The three-member hearing panel of the state Judicial Qualifications Commission notified Judge Crawford that he was formally suspended until further notice. The suspension was the second effort by the JQC to remove Crawford from the bench until his scheduled ethics trial in January. The JQC’s investigative panel asked the state high court to suspend Crawford while ethics charges against him were still pending but the Georgia Supreme Court rejected by a unanimous vote the request to suspend Judge Crawford from the Griffin Judicial Circuit. At that time Judge Crawford remained on the bench, although he has disqualified himself from hearing criminal cases and state child support cases.
Under the JQC’s rules the hearing panel has the authority to suspend Judge Crawford without the high court’s approval. The three member hearing panel that handed out the suspension is Fulton County Superior Court Chief Judge Robert McBurney, Cobb County Police Mike Register and Atlanta Attorney Jamala McFadden. Judge Crawford is suspended until after his ethics trial scheduled in January 20109.
The Judicial Qualifications Commission was created by Constitutional Amendment in 1972, and then reconstituted by Constitutional Amendment in 2016, to conduct investigations and hearings with respect to complaints of ethical misconduct by Georgia judges. The Commission is also authorized to issue Advisory Opinions regarding judicial misconduct.
The Commission is comprised of 10 members. Seven members serve on the Investigative Panel and three members serve on the Hearing Panel. The Investigative Panel is responsible for investigating and prosecuting allegations of judicial misconduct. The Hearing Panel is primarily responsible for adjudicating hearings when the Investigative Panel brings such charges of misconduct.
Judge Crawford may petition the hearing panel to lift the suspension. The rules, which track language in the state Constitution, also bar the commission’s findings or records regarding a suspension from being admitted as evidence in court and also dictate that they not be made available to the public.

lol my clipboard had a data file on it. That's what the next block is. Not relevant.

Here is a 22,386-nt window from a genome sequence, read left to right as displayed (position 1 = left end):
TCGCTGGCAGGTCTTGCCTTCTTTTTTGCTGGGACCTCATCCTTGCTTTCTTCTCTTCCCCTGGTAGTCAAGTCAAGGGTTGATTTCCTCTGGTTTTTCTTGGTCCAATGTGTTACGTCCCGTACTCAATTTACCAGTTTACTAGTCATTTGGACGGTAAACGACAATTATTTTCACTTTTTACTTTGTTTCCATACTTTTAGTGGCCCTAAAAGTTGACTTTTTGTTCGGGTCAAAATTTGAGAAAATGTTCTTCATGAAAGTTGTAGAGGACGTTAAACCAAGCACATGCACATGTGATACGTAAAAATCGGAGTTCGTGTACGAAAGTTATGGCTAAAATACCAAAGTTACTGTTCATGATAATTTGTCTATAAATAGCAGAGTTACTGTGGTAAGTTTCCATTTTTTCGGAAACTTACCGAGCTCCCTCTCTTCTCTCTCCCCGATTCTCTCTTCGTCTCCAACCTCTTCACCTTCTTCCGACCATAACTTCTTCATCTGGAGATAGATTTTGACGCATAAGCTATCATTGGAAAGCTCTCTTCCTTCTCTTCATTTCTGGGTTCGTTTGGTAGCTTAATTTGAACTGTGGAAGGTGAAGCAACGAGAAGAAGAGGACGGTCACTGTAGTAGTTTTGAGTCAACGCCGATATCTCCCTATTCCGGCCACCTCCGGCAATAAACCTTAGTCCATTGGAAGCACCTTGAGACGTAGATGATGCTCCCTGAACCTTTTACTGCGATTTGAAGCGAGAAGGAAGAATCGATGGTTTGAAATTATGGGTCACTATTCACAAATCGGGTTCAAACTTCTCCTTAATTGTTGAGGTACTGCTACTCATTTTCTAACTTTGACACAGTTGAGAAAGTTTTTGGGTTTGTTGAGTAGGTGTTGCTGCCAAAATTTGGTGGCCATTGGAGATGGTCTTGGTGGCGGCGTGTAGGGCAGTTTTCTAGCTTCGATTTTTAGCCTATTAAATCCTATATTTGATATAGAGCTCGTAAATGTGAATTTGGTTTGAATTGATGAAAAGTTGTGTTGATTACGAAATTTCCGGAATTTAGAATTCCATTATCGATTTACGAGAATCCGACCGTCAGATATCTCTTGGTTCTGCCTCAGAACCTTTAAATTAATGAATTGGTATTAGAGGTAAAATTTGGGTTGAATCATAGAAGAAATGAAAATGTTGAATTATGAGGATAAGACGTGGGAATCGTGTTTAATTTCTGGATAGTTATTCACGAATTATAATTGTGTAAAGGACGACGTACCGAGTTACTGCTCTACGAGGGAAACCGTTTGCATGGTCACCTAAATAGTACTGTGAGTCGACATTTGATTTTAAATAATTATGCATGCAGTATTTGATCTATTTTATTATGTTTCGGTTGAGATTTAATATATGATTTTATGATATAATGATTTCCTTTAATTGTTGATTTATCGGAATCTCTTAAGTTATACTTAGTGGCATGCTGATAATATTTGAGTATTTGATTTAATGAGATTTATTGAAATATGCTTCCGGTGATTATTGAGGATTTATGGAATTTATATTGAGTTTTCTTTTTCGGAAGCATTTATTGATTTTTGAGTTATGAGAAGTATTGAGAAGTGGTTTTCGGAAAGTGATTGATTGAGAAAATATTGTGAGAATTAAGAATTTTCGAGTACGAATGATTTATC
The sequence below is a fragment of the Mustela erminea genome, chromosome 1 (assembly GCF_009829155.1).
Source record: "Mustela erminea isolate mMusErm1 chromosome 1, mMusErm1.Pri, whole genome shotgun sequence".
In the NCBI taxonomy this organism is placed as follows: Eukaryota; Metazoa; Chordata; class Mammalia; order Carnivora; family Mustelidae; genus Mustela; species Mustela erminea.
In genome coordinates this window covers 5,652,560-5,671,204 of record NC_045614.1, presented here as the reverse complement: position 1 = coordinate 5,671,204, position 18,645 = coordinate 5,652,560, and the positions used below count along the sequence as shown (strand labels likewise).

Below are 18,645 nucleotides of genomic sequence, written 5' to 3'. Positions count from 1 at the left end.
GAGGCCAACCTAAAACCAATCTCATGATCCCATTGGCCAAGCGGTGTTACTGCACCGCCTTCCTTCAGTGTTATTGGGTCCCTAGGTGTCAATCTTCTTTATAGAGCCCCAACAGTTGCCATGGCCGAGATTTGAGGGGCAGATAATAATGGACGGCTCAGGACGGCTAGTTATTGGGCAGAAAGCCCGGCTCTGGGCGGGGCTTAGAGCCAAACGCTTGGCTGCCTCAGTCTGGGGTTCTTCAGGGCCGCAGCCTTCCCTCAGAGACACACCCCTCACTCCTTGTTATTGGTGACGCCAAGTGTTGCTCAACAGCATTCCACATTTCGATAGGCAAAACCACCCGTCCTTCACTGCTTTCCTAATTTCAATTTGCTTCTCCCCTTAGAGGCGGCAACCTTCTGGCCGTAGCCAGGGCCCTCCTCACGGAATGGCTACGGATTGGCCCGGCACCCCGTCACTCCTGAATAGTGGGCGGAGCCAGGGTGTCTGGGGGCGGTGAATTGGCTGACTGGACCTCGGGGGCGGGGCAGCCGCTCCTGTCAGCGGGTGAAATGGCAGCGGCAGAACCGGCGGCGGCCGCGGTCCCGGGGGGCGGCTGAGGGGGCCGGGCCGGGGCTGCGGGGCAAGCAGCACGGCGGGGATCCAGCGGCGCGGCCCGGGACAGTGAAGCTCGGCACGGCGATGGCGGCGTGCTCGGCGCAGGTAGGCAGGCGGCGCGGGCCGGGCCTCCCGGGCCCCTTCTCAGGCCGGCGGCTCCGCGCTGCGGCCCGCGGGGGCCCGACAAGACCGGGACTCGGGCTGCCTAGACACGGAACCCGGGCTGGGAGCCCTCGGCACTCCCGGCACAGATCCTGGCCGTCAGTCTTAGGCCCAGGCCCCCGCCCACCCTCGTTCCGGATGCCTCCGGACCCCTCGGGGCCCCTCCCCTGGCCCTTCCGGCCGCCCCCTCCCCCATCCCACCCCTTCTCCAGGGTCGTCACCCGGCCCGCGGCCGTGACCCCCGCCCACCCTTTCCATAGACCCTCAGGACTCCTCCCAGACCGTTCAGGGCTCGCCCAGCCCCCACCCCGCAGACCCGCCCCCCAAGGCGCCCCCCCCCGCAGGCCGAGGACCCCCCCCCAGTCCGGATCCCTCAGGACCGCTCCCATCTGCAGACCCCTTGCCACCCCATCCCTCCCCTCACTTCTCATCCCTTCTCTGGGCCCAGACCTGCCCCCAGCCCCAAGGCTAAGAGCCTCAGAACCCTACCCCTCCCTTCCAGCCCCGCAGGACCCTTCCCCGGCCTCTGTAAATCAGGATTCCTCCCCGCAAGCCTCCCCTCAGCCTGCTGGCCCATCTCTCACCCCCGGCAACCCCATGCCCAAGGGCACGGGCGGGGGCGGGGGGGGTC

Council for Judge Crawford has countered the allegations by declaring the funds in question are legal fees that have been owed to Crawford for 16 years from a case that originated in 2002 and the funds were properly received by Judge Crawford.
Once the JQC inquired into the payment, Judge Crawford returned the funds and the Pike County Clerk forwarded the m to the State of Georgia, Department of Revenue as abandoned funds. Judge Crawford is claiming a right to the funds and he has filed a petition in the Probate Court of Pike County with the intention to make a claim for attorney’s fees against the estate and to have the funds paid over to him by the State of Georgia.”
Judge Crawford is a former state legislator who once headed Georgia’s public defender system, and presided over cases in Fayette, Spalding, Pike and Upson counties.
tsplost set for march ballot
The first joint meeting of the Thomaston Mayor and City Council, Upson County Commissioners, and City of Yatesville council regarding the call for the referendum of a one cent sales tax Transportation SPLOST set for the Mar. 19 ballot was held early last week.
The five year TSPLOST has been estimated by officials to generate over $3 million annually, and total $16 million at its conclusion.
Allocation of funds for the TSPLOST were reportedly $160,000 to the City of Yatesville, $6.88 million to the city of Thomaston, and $8.96 million to Upson County.
Projects that fall under the specifications of the TSPLOST referendum include acquisition, construction, renovation, relocation of utilities, and improvement of surface water drainage, patching, levelling, milling, widening, shoulder prep, and other repairs necessary for the preservation of roads, streets, bridges, sidewalks, and bicycle paths.
Several projects were brought to attention by the city of Yatesville Council that would gain priority in the event the TSPLOST was passed in March. These projects included overflown culverts, problems with the patching of roads because of issues with the antiquated water system in the city, and issues where roads have simply been patched with gravel.